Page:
The best spot to wear the heart rate monitor is for the optical heart rate sensors to be on the outside of your upper arm (your bicep). The goal is to avoid situations where your heart rate monitor bumps things (like your chest, side of the body), which is why wrist-based heart rate is usually inaccurate.

You want to make sure the optical sensor is snug and not being rubbed or touched by anything else. Finally, there is a small light that you can see if it’s been turned on.

It also states not to use the product in anything above 122 degrees. Good to know, but also not like I’m doing anything outdoors in 122 degrees.

Coros Heart Rate Monitor (Optical Band) Review

Coros Heart Rate Monitor Accuracy:

Is the Coros Heart Monitor accurate? 

The Heart Rate Monitor accuracy is what most people want to know. After all, why buy an extra strap if the wrist-based heart rate was accurate (LOL, it’s not)?

The Heart Rate Monitor is much more accurate than the wrist-based heart rate (even in the Coros Apex 2). I’ve found that any wrist-based heart rate generally locks onto my cadence. I know I’m not doing easy runs with a heart rate of 180 bpm. The Heart Rate Monitor did much better and was much more accurate.

The circular array of 5 sensors is used by many chest and bicep-based heart rate monitors (including Polar and Apple). Did you know optical heart rate sensors use light to measure blood flow in capillaries under the skin? The top of your wrist is a great spot for a watch, but it is hard to gather that information due to a lack of blood flow. Wearing a heart rate monitor on your arm allows more blood flow and more accurate data.

Coros says: their latest generation multi-channel optical sensor provides high signal quality. It is protected in a tough, scratch-resistant cover and will deliver reliable and accurate heart rate data for years.

Cost: $79

At $79, the heart rate monitor is cheaper or the same price as many other heart rate monitors. The selling point is that it has much better battery life but isn’t ANT+ capable. So it about evens out.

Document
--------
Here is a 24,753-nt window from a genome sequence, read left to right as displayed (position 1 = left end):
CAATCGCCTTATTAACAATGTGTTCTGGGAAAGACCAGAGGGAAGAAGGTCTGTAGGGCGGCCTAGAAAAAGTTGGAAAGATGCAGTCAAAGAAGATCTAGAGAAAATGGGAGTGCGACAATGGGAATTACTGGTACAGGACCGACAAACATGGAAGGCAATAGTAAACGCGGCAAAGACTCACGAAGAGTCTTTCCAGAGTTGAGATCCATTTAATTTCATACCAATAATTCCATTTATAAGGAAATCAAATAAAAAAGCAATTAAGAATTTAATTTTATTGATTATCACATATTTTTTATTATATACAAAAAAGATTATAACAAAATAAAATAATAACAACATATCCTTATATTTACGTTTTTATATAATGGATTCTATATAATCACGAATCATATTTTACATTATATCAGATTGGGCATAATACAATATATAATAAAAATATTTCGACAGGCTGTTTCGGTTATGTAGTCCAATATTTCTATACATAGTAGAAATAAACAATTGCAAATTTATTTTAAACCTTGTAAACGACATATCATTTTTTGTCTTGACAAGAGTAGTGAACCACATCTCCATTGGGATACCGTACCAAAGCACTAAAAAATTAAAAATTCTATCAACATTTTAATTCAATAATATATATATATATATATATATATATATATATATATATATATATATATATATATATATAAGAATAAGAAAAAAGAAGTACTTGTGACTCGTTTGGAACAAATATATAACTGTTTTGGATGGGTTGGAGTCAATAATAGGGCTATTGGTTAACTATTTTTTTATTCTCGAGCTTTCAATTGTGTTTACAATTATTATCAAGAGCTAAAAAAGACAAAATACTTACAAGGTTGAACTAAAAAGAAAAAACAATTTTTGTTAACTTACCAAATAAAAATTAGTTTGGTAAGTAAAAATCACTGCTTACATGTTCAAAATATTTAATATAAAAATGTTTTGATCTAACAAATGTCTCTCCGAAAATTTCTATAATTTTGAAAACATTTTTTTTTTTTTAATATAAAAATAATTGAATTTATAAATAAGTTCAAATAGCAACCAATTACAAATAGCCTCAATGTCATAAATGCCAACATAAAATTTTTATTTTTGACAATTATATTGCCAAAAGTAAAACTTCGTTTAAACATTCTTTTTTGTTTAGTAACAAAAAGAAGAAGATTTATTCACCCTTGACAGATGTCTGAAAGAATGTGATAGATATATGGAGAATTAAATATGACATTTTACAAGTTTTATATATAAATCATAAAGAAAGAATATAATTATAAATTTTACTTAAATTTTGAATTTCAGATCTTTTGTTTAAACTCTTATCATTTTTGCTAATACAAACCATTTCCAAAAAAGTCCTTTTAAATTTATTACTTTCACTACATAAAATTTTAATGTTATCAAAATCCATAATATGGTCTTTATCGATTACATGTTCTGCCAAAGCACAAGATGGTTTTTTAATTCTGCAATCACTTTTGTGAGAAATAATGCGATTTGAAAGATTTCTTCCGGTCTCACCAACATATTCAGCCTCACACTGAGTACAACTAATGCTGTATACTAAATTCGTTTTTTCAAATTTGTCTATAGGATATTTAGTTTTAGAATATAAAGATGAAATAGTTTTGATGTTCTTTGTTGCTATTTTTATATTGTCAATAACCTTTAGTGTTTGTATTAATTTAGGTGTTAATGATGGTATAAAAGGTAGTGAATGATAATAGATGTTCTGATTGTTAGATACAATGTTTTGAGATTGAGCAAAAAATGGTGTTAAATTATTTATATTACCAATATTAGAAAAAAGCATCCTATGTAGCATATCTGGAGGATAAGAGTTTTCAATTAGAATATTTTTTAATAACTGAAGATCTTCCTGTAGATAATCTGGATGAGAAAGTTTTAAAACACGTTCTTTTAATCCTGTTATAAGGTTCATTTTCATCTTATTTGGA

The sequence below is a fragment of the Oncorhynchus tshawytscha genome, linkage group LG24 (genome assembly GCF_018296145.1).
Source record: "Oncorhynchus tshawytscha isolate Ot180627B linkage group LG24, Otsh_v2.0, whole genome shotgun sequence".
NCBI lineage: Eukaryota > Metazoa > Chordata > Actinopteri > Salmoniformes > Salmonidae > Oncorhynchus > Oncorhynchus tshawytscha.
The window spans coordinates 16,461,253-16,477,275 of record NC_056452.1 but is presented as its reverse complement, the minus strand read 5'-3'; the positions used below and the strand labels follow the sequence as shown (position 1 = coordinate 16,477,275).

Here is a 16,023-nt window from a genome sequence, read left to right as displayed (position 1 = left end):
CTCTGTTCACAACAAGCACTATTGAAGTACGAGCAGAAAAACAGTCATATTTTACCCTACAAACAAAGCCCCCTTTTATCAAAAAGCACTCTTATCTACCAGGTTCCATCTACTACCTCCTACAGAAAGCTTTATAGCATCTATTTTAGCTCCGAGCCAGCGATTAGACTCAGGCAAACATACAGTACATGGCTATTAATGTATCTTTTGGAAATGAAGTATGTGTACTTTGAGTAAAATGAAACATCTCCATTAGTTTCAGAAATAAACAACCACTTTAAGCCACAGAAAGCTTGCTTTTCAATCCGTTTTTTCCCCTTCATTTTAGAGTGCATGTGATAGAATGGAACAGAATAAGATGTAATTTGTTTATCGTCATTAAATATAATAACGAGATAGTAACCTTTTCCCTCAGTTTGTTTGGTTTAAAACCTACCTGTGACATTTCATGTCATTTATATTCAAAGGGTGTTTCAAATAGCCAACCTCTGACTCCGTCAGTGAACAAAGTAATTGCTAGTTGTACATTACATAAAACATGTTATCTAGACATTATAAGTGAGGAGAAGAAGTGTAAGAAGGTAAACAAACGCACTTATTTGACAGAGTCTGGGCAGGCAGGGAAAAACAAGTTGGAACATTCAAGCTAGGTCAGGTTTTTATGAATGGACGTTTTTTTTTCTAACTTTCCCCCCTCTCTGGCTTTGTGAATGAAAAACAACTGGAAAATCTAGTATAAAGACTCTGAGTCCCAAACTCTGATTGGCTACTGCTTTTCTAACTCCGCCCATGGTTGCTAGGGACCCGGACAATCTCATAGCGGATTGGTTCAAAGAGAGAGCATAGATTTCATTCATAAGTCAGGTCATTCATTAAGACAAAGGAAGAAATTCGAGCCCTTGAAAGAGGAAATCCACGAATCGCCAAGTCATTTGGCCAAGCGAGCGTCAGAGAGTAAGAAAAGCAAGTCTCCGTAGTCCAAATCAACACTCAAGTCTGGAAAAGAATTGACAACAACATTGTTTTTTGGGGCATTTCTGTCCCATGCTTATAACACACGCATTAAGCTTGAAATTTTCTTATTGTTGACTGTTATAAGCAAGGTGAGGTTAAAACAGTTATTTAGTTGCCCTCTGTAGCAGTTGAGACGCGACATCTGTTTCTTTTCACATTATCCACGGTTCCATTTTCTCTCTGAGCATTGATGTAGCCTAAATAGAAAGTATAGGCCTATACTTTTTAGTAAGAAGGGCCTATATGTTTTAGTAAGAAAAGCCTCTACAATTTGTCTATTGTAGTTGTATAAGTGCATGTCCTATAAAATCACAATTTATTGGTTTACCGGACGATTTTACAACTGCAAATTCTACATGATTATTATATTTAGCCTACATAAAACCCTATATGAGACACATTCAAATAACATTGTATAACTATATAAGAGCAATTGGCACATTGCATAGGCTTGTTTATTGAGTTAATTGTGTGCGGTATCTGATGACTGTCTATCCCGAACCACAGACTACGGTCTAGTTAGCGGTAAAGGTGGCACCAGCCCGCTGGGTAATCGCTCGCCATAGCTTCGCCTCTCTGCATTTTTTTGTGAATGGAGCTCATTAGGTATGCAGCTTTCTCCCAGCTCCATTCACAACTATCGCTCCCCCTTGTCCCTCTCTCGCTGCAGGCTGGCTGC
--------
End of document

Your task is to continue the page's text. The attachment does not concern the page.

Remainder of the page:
Coros Heart Rate Monitor (Optical Band) Review

Coros Heart Rate Monitor Conclusion:

The Heart Rate Monitor is a good start from Coros. It pairs up nicely and quickly. It’s no-frills and an easy option to use. I’ll be curious what the next update or model of this is. Maybe something with a button or ANT+ capable. Right now, it’s a good option compared to other brands like Polar, a cheaper option. Finally, it’s only available in the United States and will be available globally in September.

Who should buy the Coros Heart Rate Monitor? If you are looking for a more accurate heart rate reading than a wrist-based heart rate. You don’t need to use the Coros watch, which can connect with Garmin or Polar. Plus, it’s a great option if you don’t like a heart rate monitor across the chest.

Who should not buy the Coros Heart Rate Monitor? There hasn’t been a huge reason I’ve found not to buy it. Anyone using GPS watches could benefit from a more accurate heart rate reading. Although at what point are we running with enough *stuff*? Watches? Heart rate monitors? $300 shoes? LOL, and running is supposed to be a cheap sport.

Coros Heart Rate Monitor (Optical Band) Review

You can purchase the Coros Heart Rate Monitor and see more gear reviews here.

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Question for you: What is your favorite heart rate monitor?